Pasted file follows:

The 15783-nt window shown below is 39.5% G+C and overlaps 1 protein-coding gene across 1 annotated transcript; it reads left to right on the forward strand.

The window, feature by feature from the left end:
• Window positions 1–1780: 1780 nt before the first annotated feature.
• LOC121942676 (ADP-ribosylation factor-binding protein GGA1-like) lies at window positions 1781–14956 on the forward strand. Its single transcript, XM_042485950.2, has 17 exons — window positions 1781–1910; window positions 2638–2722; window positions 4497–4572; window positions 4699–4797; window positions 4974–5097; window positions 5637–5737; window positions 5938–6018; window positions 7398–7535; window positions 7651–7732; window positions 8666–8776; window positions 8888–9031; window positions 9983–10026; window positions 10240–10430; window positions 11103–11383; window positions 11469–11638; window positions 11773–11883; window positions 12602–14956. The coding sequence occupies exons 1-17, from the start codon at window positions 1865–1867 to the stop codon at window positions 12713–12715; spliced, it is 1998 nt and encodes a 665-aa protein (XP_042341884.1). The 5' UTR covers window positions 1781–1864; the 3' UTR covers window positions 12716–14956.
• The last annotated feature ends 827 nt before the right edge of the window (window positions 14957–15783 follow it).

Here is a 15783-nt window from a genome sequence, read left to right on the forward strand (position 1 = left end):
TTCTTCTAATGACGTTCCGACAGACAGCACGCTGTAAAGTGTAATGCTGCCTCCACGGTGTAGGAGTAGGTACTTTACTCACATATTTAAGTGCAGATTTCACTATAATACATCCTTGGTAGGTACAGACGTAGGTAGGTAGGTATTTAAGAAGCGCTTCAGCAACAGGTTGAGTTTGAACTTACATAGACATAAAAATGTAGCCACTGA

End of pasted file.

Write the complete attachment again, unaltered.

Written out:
The 15783-nt window shown below is 39.5% G+C and overlaps 1 protein-coding gene across 1 annotated transcript; it reads left to right on the forward strand.

The window, feature by feature from the left end:
• Window positions 1–1780: 1780 nt before the first annotated feature.
• LOC121942676 (ADP-ribosylation factor-binding protein GGA1-like) lies at window positions 1781–14956 on the forward strand. Its single transcript, XM_042485950.2, has 17 exons — window positions 1781–1910; window positions 2638–2722; window positions 4497–4572; window positions 4699–4797; window positions 4974–5097; window positions 5637–5737; window positions 5938–6018; window positions 7398–7535; window positions 7651–7732; window positions 8666–8776; window positions 8888–9031; window positions 9983–10026; window positions 10240–10430; window positions 11103–11383; window positions 11469–11638; window positions 11773–11883; window positions 12602–14956. The coding sequence occupies exons 1-17, from the start codon at window positions 1865–1867 to the stop codon at window positions 12713–12715; spliced, it is 1998 nt and encodes a 665-aa protein (XP_042341884.1). The 5' UTR covers window positions 1781–1864; the 3' UTR covers window positions 12716–14956.
• The last annotated feature ends 827 nt before the right edge of the window (window positions 14957–15783 follow it).

Here is a 15783-nt window from a genome sequence, read left to right on the forward strand (position 1 = left end):
TTCTTCTAATGACGTTCCGACAGACAGCACGCTGTAAAGTGTAATGCTGCCTCCACGGTGTAGGAGTAGGTACTTTACTCACATATTTAAGTGCAGATTTCACTATAATACATCCTTGGTAGGTACAGACGTAGGTAGGTAGGTATTTAAGAAGCGCTTCAGCAACAGGTTGAGTTTGAACTTACATAGACATAAAAATGTAGCCACTGA